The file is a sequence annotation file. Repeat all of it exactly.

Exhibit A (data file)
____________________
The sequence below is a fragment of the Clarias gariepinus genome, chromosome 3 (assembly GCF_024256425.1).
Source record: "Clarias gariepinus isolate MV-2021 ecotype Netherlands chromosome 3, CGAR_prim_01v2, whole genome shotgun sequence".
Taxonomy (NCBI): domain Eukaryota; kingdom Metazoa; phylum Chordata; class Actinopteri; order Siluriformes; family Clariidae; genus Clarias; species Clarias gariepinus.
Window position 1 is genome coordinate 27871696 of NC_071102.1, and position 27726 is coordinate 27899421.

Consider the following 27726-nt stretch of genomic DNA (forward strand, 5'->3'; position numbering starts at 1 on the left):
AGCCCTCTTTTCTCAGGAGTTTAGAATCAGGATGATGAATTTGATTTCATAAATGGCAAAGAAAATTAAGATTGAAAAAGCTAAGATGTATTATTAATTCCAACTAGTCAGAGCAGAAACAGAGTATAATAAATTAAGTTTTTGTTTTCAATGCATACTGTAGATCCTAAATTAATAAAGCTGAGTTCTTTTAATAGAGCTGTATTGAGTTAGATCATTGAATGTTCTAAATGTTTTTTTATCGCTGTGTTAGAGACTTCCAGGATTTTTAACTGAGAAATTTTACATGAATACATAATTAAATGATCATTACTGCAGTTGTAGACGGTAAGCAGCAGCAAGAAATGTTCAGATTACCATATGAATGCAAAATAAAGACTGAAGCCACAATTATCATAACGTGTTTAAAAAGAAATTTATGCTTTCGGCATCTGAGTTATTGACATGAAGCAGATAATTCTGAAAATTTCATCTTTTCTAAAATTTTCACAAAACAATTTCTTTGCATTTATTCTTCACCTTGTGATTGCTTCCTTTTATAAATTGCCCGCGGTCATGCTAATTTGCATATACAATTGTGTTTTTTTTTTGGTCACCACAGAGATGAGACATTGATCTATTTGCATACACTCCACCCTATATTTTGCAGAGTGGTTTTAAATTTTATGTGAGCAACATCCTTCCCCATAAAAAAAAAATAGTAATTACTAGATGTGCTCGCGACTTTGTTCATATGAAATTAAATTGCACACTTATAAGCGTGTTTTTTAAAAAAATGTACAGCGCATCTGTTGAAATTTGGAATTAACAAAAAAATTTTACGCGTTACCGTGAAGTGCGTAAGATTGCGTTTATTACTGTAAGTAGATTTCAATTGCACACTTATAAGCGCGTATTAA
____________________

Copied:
The sequence below is a fragment of the Clarias gariepinus genome, chromosome 3 (assembly GCF_024256425.1).
Source record: "Clarias gariepinus isolate MV-2021 ecotype Netherlands chromosome 3, CGAR_prim_01v2, whole genome shotgun sequence".
Taxonomy (NCBI): domain Eukaryota; kingdom Metazoa; phylum Chordata; class Actinopteri; order Siluriformes; family Clariidae; genus Clarias; species Clarias gariepinus.
Window position 1 is genome coordinate 27871696 of NC_071102.1, and position 27726 is coordinate 27899421.

Consider the following 27726-nt stretch of genomic DNA (forward strand, 5'->3'; position numbering starts at 1 on the left):
AGCCCTCTTTTCTCAGGAGTTTAGAATCAGGATGATGAATTTGATTTCATAAATGGCAAAGAAAATTAAGATTGAAAAAGCTAAGATGTATTATTAATTCCAACTAGTCAGAGCAGAAACAGAGTATAATAAATTAAGTTTTTGTTTTCAATGCATACTGTAGATCCTAAATTAATAAAGCTGAGTTCTTTTAATAGAGCTGTATTGAGTTAGATCATTGAATGTTCTAAATGTTTTTTTATCGCTGTGTTAGAGACTTCCAGGATTTTTAACTGAGAAATTTTACATGAATACATAATTAAATGATCATTACTGCAGTTGTAGACGGTAAGCAGCAGCAAGAAATGTTCAGATTACCATATGAATGCAAAATAAAGACTGAAGCCACAATTATCATAACGTGTTTAAAAAGAAATTTATGCTTTCGGCATCTGAGTTATTGACATGAAGCAGATAATTCTGAAAATTTCATCTTTTCTAAAATTTTCACAAAACAATTTCTTTGCATTTATTCTTCACCTTGTGATTGCTTCCTTTTATAAATTGCCCGCGGTCATGCTAATTTGCATATACAATTGTGTTTTTTTTTTGGTCACCACAGAGATGAGACATTGATCTATTTGCATACACTCCACCCTATATTTTGCAGAGTGGTTTTAAATTTTATGTGAGCAACATCCTTCCCCATAAAAAAAAAATAGTAATTACTAGATGTGCTCGCGACTTTGTTCATATGAAATTAAATTGCACACTTATAAGCGTGTTTTTTAAAAAAATGTACAGCGCATCTGTTGAAATTTGGAATTAACAAAAAAATTTTACGCGTTACCGTGAAGTGCGTAAGATTGCGTTTATTACTGTAAGTAGATTTCAATTGCACACTTATAAGCGCGTATTAA